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Violations & Penalties

License and Tag Violations

You may NOT:

  • Buy, possess, or attempt to obtain any license, tag, or permit by using false information; or if your license, tag, etc. has been revoked or the privilege has been suspended.
  • Purchase or possess more than one of each license or tag, permit, or stamp during the same year, unless it is a legally obtained duplicate or authorized by the Fish and Wildlife Commission.
  • Transfer, loan to, or borrow from another person any license, tag, permit, or stamp.
  • Purchase or possess a resident license from another state, if hunting as a resident in Washington State.

Common Violations

To avoid the most common violations:

  • Have valid and appropriate licenses, tags, and permits on your person when you hunt.
  • Don't have a loaded shotgun or rifle in or on a motor driven vehicle.
  • Immediately and completely remove the tag notches that indicate the month and day the animal was killed.
  • Immediately attach your appropriate tag to the animal you've killed.

Loaded Firearms in a Vehicle

It is illegal to carry, convey, transport, possess, or control a loaded shotgun or rifle in any motor vehicle (except for disabled hunters in compliance with WAC 220-200-170. Hunters with disabilities please reference Persons with Disabilities). A rifle or shotgun containing shells or cartridges in either the chamber or magazine, or a muzzleloading firearm that is loaded and capped or primed is considered loaded. It is illegal to use an off-road vehicle to pursue, harass, concentrate, or kill wildlife.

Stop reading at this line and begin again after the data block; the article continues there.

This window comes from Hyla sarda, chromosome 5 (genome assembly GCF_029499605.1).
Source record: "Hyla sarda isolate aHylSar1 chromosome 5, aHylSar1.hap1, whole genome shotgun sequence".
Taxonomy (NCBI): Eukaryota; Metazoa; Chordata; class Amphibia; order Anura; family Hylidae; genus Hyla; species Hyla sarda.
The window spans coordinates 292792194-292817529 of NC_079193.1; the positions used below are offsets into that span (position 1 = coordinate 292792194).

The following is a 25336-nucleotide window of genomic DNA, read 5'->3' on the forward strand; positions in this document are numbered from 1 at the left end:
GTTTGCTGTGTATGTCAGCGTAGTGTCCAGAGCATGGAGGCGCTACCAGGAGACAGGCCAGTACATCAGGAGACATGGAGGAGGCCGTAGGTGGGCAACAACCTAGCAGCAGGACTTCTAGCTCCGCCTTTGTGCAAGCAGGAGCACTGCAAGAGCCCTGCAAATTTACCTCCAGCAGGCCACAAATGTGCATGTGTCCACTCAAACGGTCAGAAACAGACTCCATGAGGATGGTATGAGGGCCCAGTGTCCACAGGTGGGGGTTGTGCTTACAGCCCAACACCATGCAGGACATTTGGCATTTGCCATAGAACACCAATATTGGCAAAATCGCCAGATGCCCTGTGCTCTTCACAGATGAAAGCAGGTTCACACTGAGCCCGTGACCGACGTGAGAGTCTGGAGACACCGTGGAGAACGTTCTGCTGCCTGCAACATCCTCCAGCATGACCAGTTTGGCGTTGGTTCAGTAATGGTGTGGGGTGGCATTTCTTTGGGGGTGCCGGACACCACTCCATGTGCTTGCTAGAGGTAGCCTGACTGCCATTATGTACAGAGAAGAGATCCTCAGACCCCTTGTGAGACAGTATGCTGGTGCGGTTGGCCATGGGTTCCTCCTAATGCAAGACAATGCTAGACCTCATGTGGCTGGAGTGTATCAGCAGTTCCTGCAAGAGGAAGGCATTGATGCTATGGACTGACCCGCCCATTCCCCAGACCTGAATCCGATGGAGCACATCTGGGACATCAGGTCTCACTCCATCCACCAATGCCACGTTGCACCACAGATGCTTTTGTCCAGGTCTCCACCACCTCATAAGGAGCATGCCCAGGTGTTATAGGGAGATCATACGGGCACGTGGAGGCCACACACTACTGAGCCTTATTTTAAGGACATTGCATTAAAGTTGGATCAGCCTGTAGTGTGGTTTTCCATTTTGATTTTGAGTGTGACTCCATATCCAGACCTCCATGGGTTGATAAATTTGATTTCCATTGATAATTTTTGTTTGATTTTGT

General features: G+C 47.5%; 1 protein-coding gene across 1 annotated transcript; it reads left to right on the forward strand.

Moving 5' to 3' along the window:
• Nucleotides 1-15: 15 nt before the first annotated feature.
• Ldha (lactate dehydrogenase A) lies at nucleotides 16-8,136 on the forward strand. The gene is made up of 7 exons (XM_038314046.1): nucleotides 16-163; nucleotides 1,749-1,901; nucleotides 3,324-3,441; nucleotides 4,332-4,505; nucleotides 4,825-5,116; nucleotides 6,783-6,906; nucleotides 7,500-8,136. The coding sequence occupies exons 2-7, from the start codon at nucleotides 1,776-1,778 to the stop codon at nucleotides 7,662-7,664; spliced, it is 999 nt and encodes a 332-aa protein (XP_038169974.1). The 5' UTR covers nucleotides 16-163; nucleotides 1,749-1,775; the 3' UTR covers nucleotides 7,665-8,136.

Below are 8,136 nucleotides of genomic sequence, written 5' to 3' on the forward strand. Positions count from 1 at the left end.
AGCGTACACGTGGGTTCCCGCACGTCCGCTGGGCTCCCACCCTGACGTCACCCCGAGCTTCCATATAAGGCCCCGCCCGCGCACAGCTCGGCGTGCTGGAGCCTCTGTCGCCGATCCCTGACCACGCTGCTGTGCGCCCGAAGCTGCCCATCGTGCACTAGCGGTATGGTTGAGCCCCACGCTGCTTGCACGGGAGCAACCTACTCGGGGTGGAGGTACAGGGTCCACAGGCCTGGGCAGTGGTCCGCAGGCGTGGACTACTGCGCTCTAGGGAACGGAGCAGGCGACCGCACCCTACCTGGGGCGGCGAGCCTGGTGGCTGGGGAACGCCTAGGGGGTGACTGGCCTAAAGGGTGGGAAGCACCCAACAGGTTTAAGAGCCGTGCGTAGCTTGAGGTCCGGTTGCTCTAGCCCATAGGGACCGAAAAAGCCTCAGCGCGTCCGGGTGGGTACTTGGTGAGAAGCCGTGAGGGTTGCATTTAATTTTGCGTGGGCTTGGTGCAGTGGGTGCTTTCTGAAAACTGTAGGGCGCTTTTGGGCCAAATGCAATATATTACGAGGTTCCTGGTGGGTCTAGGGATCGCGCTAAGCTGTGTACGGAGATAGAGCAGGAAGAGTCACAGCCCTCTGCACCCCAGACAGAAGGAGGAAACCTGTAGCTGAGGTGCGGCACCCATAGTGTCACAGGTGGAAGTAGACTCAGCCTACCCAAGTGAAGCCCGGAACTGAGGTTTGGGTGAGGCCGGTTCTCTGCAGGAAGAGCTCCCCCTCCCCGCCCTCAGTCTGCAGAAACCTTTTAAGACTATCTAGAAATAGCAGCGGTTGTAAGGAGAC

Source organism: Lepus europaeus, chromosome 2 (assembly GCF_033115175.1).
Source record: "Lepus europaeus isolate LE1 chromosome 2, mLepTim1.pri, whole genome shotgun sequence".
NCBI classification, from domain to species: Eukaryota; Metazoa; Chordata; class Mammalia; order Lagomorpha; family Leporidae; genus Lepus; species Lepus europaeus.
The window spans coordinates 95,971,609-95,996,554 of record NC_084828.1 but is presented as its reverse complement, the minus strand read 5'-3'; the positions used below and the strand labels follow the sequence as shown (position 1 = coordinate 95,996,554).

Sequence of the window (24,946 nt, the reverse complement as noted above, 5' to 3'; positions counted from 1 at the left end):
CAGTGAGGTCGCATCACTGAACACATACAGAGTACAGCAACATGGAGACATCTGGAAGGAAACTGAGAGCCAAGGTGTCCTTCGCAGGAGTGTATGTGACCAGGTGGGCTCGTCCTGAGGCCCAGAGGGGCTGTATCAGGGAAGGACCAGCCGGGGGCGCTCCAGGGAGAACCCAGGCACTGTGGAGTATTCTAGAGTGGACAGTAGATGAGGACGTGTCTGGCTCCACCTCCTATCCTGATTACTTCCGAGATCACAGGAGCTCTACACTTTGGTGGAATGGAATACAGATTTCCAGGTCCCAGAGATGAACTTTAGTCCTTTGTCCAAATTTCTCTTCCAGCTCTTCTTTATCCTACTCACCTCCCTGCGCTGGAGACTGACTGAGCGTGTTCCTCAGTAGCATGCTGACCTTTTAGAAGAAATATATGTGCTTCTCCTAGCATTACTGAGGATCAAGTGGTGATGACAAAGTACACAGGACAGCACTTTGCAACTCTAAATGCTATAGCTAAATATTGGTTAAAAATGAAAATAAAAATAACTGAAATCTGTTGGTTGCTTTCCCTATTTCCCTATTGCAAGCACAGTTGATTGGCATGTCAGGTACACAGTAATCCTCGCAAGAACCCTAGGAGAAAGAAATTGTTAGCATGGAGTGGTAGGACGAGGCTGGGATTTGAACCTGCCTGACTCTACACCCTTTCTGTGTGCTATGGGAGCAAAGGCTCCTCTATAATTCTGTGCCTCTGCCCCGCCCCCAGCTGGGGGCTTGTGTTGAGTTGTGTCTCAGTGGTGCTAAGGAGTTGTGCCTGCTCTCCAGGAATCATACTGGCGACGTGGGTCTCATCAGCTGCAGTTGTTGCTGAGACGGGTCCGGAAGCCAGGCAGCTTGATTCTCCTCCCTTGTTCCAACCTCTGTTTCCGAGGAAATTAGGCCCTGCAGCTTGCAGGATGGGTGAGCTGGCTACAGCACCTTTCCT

License Suspensions and Property Forfeiture

Washington State’s Fish and Wildlife Enforcement Code (Revised Code of Washington Chapter 77.15) requires the mandatory suspension of a person’s hunting privileges if a person is convicted of one of the following violations:

  • Assaulting a Fish and Wildlife Enforcement Officer or an employee or agent of the Department performing official duties.
  • Unlawful hunting of big game.
  • First degree waste of fish and wildlife.
  • Harvesting endangered fish or wildlife.
  • Hunting big game with an artificial light or spotlight.
  • Violating the prohibition on hunting bear with bait or the limitations on using dogs to hunt bear, cougar, bobcat, or lynx.
  • Unlawfully purchasing or using a license.
  • Committing a crime that involves a willful or wanton disregard for conservation of wildlife.
  • Shooting another person or domestic livestock while hunting.

In addition, repeat offenders will receive a mandatory two-year suspension of all fishing and hunting privileges. A repeat offender is any person with two strikes within ten years for big game hunting violations and three strikes within ten years for all other recreational hunting and fishing violations. The law treats an uncontested notice of infraction, a finding of “committed” on an infraction, or a guilty plea as a conviction that will count toward a potential suspension.